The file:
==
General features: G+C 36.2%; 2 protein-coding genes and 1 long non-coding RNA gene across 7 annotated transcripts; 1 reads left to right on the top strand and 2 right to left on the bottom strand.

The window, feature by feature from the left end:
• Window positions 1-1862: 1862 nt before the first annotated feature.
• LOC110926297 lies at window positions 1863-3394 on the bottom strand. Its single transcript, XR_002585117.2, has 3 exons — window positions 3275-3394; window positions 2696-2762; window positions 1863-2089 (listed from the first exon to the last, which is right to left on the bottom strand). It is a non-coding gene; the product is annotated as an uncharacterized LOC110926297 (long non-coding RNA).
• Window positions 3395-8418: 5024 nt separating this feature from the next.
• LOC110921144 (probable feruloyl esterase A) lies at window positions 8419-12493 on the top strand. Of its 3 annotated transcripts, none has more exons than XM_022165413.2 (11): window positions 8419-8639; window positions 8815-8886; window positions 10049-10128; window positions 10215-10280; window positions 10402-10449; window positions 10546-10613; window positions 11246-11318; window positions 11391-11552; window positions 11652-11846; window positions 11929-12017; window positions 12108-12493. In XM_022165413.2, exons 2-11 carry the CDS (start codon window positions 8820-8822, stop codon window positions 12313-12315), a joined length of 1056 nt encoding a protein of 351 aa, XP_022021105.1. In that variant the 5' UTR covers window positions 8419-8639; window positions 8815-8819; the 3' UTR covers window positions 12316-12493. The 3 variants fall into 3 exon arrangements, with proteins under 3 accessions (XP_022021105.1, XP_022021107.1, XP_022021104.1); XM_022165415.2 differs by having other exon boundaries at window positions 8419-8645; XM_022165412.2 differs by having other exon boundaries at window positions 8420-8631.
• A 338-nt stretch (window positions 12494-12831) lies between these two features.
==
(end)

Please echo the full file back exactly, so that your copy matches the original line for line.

General features: G+C 36.2%; 2 protein-coding genes and 1 long non-coding RNA gene across 7 annotated transcripts; 1 reads left to right on the top strand and 2 right to left on the bottom strand.

The window, feature by feature from the left end:
• Window positions 1-1862: 1862 nt before the first annotated feature.
• LOC110926297 lies at window positions 1863-3394 on the bottom strand. Its single transcript, XR_002585117.2, has 3 exons — window positions 3275-3394; window positions 2696-2762; window positions 1863-2089 (listed from the first exon to the last, which is right to left on the bottom strand). It is a non-coding gene; the product is annotated as an uncharacterized LOC110926297 (long non-coding RNA).
• Window positions 3395-8418: 5024 nt separating this feature from the next.
• LOC110921144 (probable feruloyl esterase A) lies at window positions 8419-12493 on the top strand. Of its 3 annotated transcripts, none has more exons than XM_022165413.2 (11): window positions 8419-8639; window positions 8815-8886; window positions 10049-10128; window positions 10215-10280; window positions 10402-10449; window positions 10546-10613; window positions 11246-11318; window positions 11391-11552; window positions 11652-11846; window positions 11929-12017; window positions 12108-12493. In XM_022165413.2, exons 2-11 carry the CDS (start codon window positions 8820-8822, stop codon window positions 12313-12315), a joined length of 1056 nt encoding a protein of 351 aa, XP_022021105.1. In that variant the 5' UTR covers window positions 8419-8639; window positions 8815-8819; the 3' UTR covers window positions 12316-12493. The 3 variants fall into 3 exon arrangements, with proteins under 3 accessions (XP_022021105.1, XP_022021107.1, XP_022021104.1); XM_022165415.2 differs by having other exon boundaries at window positions 8419-8645; XM_022165412.2 differs by having other exon boundaries at window positions 8420-8631.
• A 338-nt stretch (window positions 12494-12831) lies between these two features.